Malware Hunter
Oh another thing I'm curious is the possibility for a malware in a sandbox to escape out to the hypervisor to infect the vendor appliance or even worst enter the customer network.

For example
Deep discovery Analyzer of TM uses Virtualbox.
Typically malware submission goes through mgmt port, spin up an instance, throw in the malware and detonate. Any c&c call back or outbound network will goes via another port on the appliance. Supposed to be segregated from mgmt network (a.k.a customer segment).

Is there such instance where the malware did a c&c callback to the hacker server, when it returns, it tries to escape out or "hop" over to the other port?

Always curious about this.
 

Solarquest

Level 33
Verified
Staff member
Malware Hunter
If you are serious about malware testing, just buy/use another machine; no less no more. If you are just curious , just use a VM or similar.[/QUOTE

agreed...the "only" problem is when you get a bios, a firmware rootkit...or even a MBR, VBR, VMM one...then a format, a Win reinstall won't help.....All very difficult to detect and to get rid of...Many people/testers don't know about this risk.
The good news is that they are not common and probably improbable to land on a "normal" tester's PC.
 
Last edited:

Wingman

Level 4
Just to add my 2 cent as well on this- For every vm solution (whether that is virtualbox or VS) there are identifiers. Identification methods can vary (anything from "is VS installed" up to "what is the mac address of the NIC and check that the are not Virtualized")

I have seen malware that detect vm instances by checking the session activity (mouse movement ) - This is the reason why more advanced sandbox solution try to perform actions that a user would do on his normal desktop/asset

(Time for coffee )
 
Last edited:
W

Wave

Heard a lot about sandbox evasion (vm) so wonder what's the way out for this, though all sandbox vendors claimed to have anti-sandbox evasion technique
Haha well these anti-sandbox evasion techniques may patch up known methods but there will be a work-around to bypass the patch and use the same method (the same way that API hooks can be bypassed), or a new identifier will be found and abused for anti-sandbox uses.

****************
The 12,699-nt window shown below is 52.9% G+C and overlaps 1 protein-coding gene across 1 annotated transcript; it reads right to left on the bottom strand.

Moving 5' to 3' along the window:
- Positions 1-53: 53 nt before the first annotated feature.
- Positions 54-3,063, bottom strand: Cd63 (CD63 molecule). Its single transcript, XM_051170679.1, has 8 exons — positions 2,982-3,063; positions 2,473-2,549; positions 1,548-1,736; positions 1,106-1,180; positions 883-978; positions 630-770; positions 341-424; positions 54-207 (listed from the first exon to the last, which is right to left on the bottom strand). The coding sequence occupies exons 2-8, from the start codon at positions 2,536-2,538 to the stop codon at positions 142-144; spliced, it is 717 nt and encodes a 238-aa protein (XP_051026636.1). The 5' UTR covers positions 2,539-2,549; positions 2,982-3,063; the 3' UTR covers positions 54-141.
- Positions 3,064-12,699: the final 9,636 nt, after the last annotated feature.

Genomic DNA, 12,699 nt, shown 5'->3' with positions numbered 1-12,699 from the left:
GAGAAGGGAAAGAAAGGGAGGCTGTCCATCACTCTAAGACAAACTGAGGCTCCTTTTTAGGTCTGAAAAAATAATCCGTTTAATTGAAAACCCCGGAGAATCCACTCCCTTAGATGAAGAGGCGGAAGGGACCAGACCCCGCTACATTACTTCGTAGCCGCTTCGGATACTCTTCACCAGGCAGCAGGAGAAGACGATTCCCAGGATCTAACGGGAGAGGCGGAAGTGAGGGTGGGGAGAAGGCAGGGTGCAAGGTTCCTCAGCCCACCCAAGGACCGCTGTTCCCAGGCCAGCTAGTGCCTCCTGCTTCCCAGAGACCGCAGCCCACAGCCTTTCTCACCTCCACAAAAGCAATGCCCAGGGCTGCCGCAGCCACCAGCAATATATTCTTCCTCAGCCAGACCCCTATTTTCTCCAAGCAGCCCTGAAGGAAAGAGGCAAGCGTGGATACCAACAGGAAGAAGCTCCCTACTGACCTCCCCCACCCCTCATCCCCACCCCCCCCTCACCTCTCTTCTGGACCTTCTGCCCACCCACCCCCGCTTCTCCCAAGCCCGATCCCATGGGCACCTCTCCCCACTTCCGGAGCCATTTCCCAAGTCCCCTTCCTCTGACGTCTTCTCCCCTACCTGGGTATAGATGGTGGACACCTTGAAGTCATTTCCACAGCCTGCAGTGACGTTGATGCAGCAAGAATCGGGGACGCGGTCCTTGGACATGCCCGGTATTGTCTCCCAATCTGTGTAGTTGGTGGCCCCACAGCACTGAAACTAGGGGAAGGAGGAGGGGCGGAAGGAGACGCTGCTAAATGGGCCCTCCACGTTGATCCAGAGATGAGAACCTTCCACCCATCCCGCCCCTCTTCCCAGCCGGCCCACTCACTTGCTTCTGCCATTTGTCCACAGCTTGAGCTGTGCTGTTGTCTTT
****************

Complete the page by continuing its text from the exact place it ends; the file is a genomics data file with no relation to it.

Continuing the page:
agreed...the "only" problem is when you get a bios, a firmware rootkit...or even a MBR, VBR, VMM one...then a format, a Win reinstall won't help.....All very difficult to detect and to get rid of...Many people/testers don't know about this risk.
The good news is that they are not common and probably improbable to land on a "normal" tester's PC.
I agree, and I also agree that they are not common at all - in fact they are even less than not common, the chances of you running ino something like a firmware rootkit is probably less than 1% chance out of millions of samples IMO.

MBR attacks is not common but still used by some malware like Petya these days, however it used to be quite common due to bootkits; even on a dedicated testing machine you can fix this relatively easy if you have experience with a boot disc/roll-back that supports the MBR.

However, as for threats like firmware rootkits, you will do both static and dynamic analysis so you'll most likely identify this through studying the code... the problem is you might not understand what is going on if you're not experienced enough, like in ZeroDay film where they struggled a lot to reverse Stuxnet due to how clean and well-done it was.

Formatting and then reinstalling Windows is always the best idea in terms of normal infections, however if you feel you might have a firmware rootkit then you'll need to flash the BIOS - like I said though, the chances are so small... I've never met anyone who has had a firmware infection actually.

Oh another thing I'm curious is the possibility for a malware in a sandbox to escape out to the hypervisor to infect the vendor appliance or even worst enter the customer network.
Once again, I highly doubt you'll find a sample which can do this either... But for what it's worth I can tell you that it is definitely possible to bypass the hyper-visor leading to escape, the same way it is possible to bypass PatchGuard on Windows one way or another or exploit AV software...

An exploit is abusing a vulnerability and everything has vulnerabilities somewhere down the line, and whether they have been discovered yet or not is another story.

So it is possible, just extremely unlikely it'll ever happen, especially to you whilst doing malware analysis.